I continued this week with my Zoo theme while we read the adapted book “Guess the Zoo Animal!” and made tigers out of paper plates.  The focus for this week was animal features and this was a perfect combo.

“Guess the Zoo Animal!” focuses on identifying the correct zoo animal given a feature of the animal.  For example; on the first page the question is “Who has stripes?”  The student has to determine which animal from the given field of 3 animals has stripes.  The student would select the zebra and place it in the box with the question mark.  The zebra has stripes.     

I point to each box along the top of the page as I read the question “Who has…?”  Then I point to the animals along the bottom.  My verbal students often help me name the some of the animals on the page as we point to them.  We read, “Who has spots? …A zebra, lion, or cheetah”.  My student correctly selected the cheetah picture and place it in the box.

Some of these feature concepts are new vocabulary terms for my students.  After your student selects the correct animal to match the given feature, have him/her point to the feature on that animal.  For your verbal students work on them expanding those utterances and using those descriptive concepts when they describe the animal.  “A shark has fins”.    

If your student uses an AAC device, he/she can find the correct animal on their device.  “Who has a trunk?”  The student can use their device to say “elephant”.  They also might be able to find some of the feature concepts on their device too. 

After we finished reading the book we made super cute tigers out of paper plates.  The tigers had stripes so we could continue to focus on those feature concepts.  This is a super simple craft.  Crafts are a great time to work on requesting either verbally or with an AAC system.

To get the craft ready I had cut stripes of orange paper.  First, I had my students request the paper by saying “orange” or “paper”.  The students had to tear the paper into small pieces.  You can also have your students cut the paper if they can use scissor.  I had the students request 4-6 strips of paper.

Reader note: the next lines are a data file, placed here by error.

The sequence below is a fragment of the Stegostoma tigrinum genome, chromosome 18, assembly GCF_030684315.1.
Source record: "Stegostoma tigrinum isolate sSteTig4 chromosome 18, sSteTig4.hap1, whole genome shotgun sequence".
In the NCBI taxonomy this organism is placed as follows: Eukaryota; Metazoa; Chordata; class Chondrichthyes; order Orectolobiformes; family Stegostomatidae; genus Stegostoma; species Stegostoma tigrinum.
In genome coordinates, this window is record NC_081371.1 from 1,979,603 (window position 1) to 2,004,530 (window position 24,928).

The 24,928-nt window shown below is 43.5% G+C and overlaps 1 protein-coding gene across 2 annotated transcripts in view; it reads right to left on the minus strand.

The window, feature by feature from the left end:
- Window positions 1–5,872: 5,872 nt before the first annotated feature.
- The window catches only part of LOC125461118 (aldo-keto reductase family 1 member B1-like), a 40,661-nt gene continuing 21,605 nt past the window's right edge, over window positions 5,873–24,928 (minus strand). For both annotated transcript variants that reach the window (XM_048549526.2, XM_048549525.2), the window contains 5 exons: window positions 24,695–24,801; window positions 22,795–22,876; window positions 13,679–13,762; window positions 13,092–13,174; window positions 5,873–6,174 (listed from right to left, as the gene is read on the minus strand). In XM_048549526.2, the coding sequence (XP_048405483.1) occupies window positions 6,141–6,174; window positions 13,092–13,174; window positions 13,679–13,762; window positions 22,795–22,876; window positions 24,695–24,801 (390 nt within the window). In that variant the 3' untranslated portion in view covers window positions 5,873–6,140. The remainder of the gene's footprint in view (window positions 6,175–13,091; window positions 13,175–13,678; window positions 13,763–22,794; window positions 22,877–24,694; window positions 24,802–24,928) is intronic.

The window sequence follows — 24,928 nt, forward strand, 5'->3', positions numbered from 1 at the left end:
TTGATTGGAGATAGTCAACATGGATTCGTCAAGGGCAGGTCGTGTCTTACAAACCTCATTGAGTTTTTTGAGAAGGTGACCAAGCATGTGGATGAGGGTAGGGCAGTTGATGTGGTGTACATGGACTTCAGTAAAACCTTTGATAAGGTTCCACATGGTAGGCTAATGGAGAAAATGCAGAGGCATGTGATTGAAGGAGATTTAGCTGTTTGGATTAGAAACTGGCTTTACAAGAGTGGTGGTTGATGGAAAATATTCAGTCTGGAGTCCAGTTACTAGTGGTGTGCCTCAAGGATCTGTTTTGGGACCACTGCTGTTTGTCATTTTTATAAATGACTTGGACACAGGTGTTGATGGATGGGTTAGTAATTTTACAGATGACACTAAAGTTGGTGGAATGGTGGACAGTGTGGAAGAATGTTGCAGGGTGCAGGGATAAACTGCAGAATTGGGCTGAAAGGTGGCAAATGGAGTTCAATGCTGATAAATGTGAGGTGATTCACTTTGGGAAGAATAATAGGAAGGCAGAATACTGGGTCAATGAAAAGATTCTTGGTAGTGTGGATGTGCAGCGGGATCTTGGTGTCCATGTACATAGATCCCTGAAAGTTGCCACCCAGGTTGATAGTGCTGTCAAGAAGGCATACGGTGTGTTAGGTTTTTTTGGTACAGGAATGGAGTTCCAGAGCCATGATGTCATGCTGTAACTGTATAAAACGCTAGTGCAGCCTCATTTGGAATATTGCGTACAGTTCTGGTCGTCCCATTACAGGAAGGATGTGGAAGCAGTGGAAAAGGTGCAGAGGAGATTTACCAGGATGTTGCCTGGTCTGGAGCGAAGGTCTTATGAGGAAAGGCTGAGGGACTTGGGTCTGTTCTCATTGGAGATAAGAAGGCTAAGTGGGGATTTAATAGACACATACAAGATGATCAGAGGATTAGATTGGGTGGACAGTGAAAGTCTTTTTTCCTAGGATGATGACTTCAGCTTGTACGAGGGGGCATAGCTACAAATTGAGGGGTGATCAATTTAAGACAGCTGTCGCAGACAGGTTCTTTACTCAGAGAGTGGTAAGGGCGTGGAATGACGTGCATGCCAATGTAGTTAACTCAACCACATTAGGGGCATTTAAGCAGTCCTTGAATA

Some of my students used visuals to request.  I have some students who are working on exchanging a single picture and other students who can request using an “I want” phrase.  This is a great time to get lots of exchanges!

Next, my students had to request glue.  I usually have my students put some glue on the plate and add a few pieces of the orange paper.  Then I make them request glue again.  They might have to request the glue 6 or more times during the session.  The more requesting the better!

Now it’s time to add those stripes.  We talked about stripes while we read the book and now we are talking about them again with our craft.  You can have your students count out a set number of stripes to add to their tiger.

Finally we added eyes, mouth, nose, and ears.  I try to keep the crafts simple so the focus is on building language.  The focus for my students is to attend to an activity, follow simple directions, and request.  Hope this is a fun activity for some of your students too. 

The series of zoo adapted books includes; “Zookeeper, Zookeeper What Do You See?”, “Where are the Zoo Animals?”, and “Guess the Zoo Animal!”.  You can find this series on TPT with the link – Zoo Animal Adapted Book Series

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